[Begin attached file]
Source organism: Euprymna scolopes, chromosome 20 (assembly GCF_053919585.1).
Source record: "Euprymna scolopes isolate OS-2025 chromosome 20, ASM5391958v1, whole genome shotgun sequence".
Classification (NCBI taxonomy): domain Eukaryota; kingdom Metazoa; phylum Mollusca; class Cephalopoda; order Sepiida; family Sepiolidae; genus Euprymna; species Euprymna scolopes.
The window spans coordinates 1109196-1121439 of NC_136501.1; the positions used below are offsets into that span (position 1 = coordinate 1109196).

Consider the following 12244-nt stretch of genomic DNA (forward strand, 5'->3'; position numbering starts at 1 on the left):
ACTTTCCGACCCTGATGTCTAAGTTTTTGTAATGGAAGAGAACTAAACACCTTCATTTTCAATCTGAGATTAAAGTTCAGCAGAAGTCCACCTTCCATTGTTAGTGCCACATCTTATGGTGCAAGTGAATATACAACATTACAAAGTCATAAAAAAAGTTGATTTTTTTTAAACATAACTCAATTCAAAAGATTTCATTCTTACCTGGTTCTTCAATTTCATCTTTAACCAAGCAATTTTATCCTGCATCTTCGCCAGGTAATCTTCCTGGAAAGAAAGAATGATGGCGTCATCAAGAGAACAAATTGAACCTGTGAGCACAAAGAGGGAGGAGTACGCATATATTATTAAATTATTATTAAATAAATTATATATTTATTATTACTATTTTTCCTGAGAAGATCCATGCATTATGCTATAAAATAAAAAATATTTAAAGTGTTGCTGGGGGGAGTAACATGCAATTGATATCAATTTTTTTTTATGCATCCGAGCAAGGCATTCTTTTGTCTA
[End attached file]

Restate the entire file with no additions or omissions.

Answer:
Source organism: Euprymna scolopes, chromosome 20 (assembly GCF_053919585.1).
Source record: "Euprymna scolopes isolate OS-2025 chromosome 20, ASM5391958v1, whole genome shotgun sequence".
Classification (NCBI taxonomy): domain Eukaryota; kingdom Metazoa; phylum Mollusca; class Cephalopoda; order Sepiida; family Sepiolidae; genus Euprymna; species Euprymna scolopes.
The window spans coordinates 1109196-1121439 of NC_136501.1; the positions used below are offsets into that span (position 1 = coordinate 1109196).

Consider the following 12244-nt stretch of genomic DNA (forward strand, 5'->3'; position numbering starts at 1 on the left):
ACTTTCCGACCCTGATGTCTAAGTTTTTGTAATGGAAGAGAACTAAACACCTTCATTTTCAATCTGAGATTAAAGTTCAGCAGAAGTCCACCTTCCATTGTTAGTGCCACATCTTATGGTGCAAGTGAATATACAACATTACAAAGTCATAAAAAAAGTTGATTTTTTTTAAACATAACTCAATTCAAAAGATTTCATTCTTACCTGGTTCTTCAATTTCATCTTTAACCAAGCAATTTTATCCTGCATCTTCGCCAGGTAATCTTCCTGGAAAGAAAGAATGATGGCGTCATCAAGAGAACAAATTGAACCTGTGAGCACAAAGAGGGAGGAGTACGCATATATTATTAAATTATTATTAAATAAATTATATATTTATTATTACTATTTTTCCTGAGAAGATCCATGCATTATGCTATAAAATAAAAAATATTTAAAGTGTTGCTGGGGGGAGTAACATGCAATTGATATCAATTTTTTTTTATGCATCCGAGCAAGGCATTCTTTTGTCTA